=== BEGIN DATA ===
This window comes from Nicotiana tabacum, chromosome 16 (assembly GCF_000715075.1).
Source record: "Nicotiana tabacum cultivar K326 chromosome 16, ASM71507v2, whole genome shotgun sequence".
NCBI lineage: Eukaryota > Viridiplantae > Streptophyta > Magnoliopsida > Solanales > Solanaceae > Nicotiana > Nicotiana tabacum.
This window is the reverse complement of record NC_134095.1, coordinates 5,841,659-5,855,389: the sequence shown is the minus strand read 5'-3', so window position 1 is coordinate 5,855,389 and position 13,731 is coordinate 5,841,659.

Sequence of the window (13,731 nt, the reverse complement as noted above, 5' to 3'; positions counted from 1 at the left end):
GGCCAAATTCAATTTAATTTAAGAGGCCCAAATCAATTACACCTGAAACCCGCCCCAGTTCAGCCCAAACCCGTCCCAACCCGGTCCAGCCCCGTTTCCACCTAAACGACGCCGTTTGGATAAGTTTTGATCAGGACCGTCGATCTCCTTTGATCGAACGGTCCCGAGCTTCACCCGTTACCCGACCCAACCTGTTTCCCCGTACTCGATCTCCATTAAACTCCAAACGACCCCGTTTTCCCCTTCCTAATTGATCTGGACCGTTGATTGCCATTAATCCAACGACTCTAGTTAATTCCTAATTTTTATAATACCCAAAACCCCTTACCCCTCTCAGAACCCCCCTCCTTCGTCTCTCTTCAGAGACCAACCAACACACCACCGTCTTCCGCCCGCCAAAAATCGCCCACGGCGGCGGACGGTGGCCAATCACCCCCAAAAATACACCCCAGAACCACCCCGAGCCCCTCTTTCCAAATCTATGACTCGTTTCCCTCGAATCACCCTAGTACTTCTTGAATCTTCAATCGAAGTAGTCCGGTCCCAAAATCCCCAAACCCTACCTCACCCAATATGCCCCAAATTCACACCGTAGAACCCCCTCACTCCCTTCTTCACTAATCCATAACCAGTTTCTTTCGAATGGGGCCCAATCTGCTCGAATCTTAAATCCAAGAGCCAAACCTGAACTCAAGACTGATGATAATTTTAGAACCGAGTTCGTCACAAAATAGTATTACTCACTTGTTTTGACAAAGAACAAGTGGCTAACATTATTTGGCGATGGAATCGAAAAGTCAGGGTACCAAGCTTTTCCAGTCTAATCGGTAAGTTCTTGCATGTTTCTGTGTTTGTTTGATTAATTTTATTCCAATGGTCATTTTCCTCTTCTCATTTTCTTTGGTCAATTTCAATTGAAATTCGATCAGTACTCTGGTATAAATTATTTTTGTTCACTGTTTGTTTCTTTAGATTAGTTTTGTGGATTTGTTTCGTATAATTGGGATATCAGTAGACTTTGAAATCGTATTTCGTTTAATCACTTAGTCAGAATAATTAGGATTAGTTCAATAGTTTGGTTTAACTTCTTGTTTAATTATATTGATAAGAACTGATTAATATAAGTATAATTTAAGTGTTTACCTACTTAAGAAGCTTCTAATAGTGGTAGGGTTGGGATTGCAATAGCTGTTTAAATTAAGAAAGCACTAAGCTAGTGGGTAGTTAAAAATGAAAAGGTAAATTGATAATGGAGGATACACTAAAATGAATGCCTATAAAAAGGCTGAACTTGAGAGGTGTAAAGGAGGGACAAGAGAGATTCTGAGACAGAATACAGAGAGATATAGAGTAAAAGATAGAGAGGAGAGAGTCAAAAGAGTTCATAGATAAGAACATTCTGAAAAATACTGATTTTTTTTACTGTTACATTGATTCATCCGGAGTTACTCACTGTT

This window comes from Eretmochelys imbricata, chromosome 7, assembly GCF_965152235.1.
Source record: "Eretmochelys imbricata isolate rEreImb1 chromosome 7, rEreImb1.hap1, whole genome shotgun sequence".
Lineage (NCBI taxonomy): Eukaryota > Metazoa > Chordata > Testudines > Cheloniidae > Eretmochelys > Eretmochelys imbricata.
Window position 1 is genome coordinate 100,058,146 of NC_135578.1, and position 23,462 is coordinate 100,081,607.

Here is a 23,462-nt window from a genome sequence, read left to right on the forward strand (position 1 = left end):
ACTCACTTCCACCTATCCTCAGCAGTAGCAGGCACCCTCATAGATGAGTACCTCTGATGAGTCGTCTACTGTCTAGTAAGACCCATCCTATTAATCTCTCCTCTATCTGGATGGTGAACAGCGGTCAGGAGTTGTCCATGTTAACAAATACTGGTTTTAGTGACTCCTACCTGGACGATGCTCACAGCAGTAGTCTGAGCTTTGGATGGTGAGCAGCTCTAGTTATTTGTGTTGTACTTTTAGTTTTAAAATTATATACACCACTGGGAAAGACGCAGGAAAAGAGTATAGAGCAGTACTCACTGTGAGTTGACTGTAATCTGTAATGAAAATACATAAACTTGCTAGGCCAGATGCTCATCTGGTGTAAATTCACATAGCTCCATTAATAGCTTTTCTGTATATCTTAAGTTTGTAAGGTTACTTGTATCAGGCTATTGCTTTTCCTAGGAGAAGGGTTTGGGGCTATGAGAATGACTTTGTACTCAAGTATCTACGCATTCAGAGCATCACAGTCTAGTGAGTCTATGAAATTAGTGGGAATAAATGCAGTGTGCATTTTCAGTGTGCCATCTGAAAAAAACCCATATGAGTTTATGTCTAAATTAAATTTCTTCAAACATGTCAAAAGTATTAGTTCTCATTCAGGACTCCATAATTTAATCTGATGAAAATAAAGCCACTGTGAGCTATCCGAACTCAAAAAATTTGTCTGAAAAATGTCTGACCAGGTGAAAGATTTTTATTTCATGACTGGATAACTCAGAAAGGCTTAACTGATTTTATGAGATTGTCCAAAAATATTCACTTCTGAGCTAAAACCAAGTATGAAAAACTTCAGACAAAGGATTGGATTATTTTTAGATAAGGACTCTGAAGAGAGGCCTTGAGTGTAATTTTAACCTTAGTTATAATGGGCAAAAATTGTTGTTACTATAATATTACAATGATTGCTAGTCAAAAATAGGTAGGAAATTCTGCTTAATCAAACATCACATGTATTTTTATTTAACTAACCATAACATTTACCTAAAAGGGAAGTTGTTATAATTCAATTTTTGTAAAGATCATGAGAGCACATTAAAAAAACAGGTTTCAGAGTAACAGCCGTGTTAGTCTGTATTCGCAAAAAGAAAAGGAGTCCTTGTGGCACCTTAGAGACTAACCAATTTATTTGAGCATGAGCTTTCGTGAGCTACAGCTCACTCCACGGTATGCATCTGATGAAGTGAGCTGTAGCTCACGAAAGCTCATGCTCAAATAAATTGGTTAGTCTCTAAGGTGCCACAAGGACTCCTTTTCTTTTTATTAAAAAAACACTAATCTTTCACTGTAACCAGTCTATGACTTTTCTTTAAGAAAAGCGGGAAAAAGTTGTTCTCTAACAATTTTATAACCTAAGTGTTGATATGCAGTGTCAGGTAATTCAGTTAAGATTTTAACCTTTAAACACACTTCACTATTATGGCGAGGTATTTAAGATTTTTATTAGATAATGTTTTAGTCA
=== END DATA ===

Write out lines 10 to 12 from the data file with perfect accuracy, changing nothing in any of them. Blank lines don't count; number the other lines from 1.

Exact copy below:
Window position 1 is genome coordinate 100,058,146 of NC_135578.1, and position 23,462 is coordinate 100,081,607.

Here is a 23,462-nt window from a genome sequence, read left to right on the forward strand (position 1 = left end):
ACTCACTTCCACCTATCCTCAGCAGTAGCAGGCACCCTCATAGATGAGTACCTCTGATGAGTCGTCTACTGTCTAGTAAGACCCATCCTATTAATCTCTCCTCTATCTGGATGGTGAACAGCGGTCAGGAGTTGTCCATGTTAACAAATACTGGTTTTAGTGACTCCTACCTGGACGATGCTCACAGCAGTAGTCTGAGCTTTGGATGGTGAGCAGCTCTAGTTATTTGTGTTGTACTTTTAGTTTTAAAATTATATACACCACTGGGAAAGACGCAGGAAAAGAGTATAGAGCAGTACTCACTGTGAGTTGACTGTAATCTGTAATGAAAATACATAAACTTGCTAGGCCAGATGCTCATCTGGTGTAAATTCACATAGCTCCATTAATAGCTTTTCTGTATATCTTAAGTTTGTAAGGTTACTTGTATCAGGCTATTGCTTTTCCTAGGAGAAGGGTTTGGGGCTATGAGAATGACTTTGTACTCAAGTATCTACGCATTCAGAGCATCACAGTCTAGTGAGTCTATGAAATTAGTGGGAATAAATGCAGTGTGCATTTTCAGTGTGCCATCTGAAAAAAACCCATATGAGTTTATGTCTAAATTAAATTTCTTCAAACATGTCAAAAGTATTAGTTCTCATTCAGGACTCCATAATTTAATCTGATGAAAATAAAGCCACTGTGAGCTATCCGAACTCAAAAAATTTGTCTGAAAAATGTCTGACCAGGTGAAAGATTTTTATTTCATGACTGGATAACTCAGAAAGGCTTAACTGATTTTATGAGATTGTCCAAAAATATTCACTTCTGAGCTAAAACCAAGTATGAAAAACTTCAGACAAAGGATTGGATTATTTTTAGATAAGGACTCTGAAGAGAGGCCTTGAGTGTAATTTTAACCTTAGTTATAATGGGCAAAAATTGTTGTTACTATAATATTACAATGATTGCTAGTCAAAAATAGGTAGGAAATTCTGCTTAATCAAACATCACATGTATTTTTATTTAACTAACCATAACATTTACCTAAAAGGGAAGTTGTTATAATTCAATTTTTGTAAAGATCATGAGAGCACATTAAAAAAACAGGTTTCAGAGTAACAGCCGTGTTAGTCTGTATTCGCAAAAAGAAAAGGAGTCCTTGTGGCACCTTAGAGACTAACCAATTTATTTGAGCATGAGCTTTCGTGAGCTACAGCTCACTCCACGGTATGCATCTGATGAAGTGAGCTGTAGCTCACGAAAGCTCATGCTCAAATAAATTGGTTAGTCTCTAAGGTGCCACAAGGACTCCTTTTCTTTTTATTAAAAAAACACTAATCTTTCACTGTAACCAGTCTATGACTTTTCTTTAAGAAAAGCGGGAAAAAGTTGTTCTCTAACAATTTTATAACCTAAGTGTTGATATGCAGTGTCAGGTAATTCAGTTAAGATTTTAACCTTTAAACACACTTCACTATTATGGCGAGGTATTTAAGATTTTTATTAGATAATGTTTTAGTCA